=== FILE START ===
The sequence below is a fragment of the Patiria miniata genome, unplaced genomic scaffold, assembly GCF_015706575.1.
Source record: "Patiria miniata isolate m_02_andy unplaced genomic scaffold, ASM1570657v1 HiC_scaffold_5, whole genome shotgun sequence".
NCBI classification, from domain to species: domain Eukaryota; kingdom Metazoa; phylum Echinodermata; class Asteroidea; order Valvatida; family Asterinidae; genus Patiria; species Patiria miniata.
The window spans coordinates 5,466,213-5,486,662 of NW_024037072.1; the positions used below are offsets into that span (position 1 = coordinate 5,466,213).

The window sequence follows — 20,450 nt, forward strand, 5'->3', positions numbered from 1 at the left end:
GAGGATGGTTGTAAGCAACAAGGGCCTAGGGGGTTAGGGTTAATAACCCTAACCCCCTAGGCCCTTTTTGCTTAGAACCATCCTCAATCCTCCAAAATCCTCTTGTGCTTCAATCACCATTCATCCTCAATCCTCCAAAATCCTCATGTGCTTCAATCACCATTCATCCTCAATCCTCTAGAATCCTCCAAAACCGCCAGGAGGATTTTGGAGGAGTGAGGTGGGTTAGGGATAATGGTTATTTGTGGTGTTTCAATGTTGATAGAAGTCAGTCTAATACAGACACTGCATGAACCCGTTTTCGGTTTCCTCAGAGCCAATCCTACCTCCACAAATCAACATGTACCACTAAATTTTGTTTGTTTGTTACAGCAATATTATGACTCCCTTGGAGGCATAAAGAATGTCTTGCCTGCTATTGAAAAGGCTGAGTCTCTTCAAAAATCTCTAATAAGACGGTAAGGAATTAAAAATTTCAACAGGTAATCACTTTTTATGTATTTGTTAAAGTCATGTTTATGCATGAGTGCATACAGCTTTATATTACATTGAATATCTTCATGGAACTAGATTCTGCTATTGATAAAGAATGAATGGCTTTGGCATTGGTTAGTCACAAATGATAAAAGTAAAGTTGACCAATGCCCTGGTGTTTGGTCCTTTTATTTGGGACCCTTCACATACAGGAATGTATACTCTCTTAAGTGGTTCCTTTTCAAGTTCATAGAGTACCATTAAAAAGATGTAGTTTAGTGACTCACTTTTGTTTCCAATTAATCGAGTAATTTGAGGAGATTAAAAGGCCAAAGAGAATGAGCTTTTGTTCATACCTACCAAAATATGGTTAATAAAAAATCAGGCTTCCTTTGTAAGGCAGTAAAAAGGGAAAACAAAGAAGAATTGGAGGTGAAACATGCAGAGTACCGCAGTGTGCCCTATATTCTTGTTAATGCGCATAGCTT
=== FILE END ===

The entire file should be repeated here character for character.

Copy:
The sequence below is a fragment of the Patiria miniata genome, unplaced genomic scaffold, assembly GCF_015706575.1.
Source record: "Patiria miniata isolate m_02_andy unplaced genomic scaffold, ASM1570657v1 HiC_scaffold_5, whole genome shotgun sequence".
NCBI classification, from domain to species: domain Eukaryota; kingdom Metazoa; phylum Echinodermata; class Asteroidea; order Valvatida; family Asterinidae; genus Patiria; species Patiria miniata.
The window spans coordinates 5,466,213-5,486,662 of NW_024037072.1; the positions used below are offsets into that span (position 1 = coordinate 5,466,213).

The window sequence follows — 20,450 nt, forward strand, 5'->3', positions numbered from 1 at the left end:
GAGGATGGTTGTAAGCAACAAGGGCCTAGGGGGTTAGGGTTAATAACCCTAACCCCCTAGGCCCTTTTTGCTTAGAACCATCCTCAATCCTCCAAAATCCTCTTGTGCTTCAATCACCATTCATCCTCAATCCTCCAAAATCCTCATGTGCTTCAATCACCATTCATCCTCAATCCTCTAGAATCCTCCAAAACCGCCAGGAGGATTTTGGAGGAGTGAGGTGGGTTAGGGATAATGGTTATTTGTGGTGTTTCAATGTTGATAGAAGTCAGTCTAATACAGACACTGCATGAACCCGTTTTCGGTTTCCTCAGAGCCAATCCTACCTCCACAAATCAACATGTACCACTAAATTTTGTTTGTTTGTTACAGCAATATTATGACTCCCTTGGAGGCATAAAGAATGTCTTGCCTGCTATTGAAAAGGCTGAGTCTCTTCAAAAATCTCTAATAAGACGGTAAGGAATTAAAAATTTCAACAGGTAATCACTTTTTATGTATTTGTTAAAGTCATGTTTATGCATGAGTGCATACAGCTTTATATTACATTGAATATCTTCATGGAACTAGATTCTGCTATTGATAAAGAATGAATGGCTTTGGCATTGGTTAGTCACAAATGATAAAAGTAAAGTTGACCAATGCCCTGGTGTTTGGTCCTTTTATTTGGGACCCTTCACATACAGGAATGTATACTCTCTTAAGTGGTTCCTTTTCAAGTTCATAGAGTACCATTAAAAAGATGTAGTTTAGTGACTCACTTTTGTTTCCAATTAATCGAGTAATTTGAGGAGATTAAAAGGCCAAAGAGAATGAGCTTTTGTTCATACCTACCAAAATATGGTTAATAAAAAATCAGGCTTCCTTTGTAAGGCAGTAAAAAGGGAAAACAAAGAAGAATTGGAGGTGAAACATGCAGAGTACCGCAGTGTGCCCTATATTCTTGTTAATGCGCATAGCTT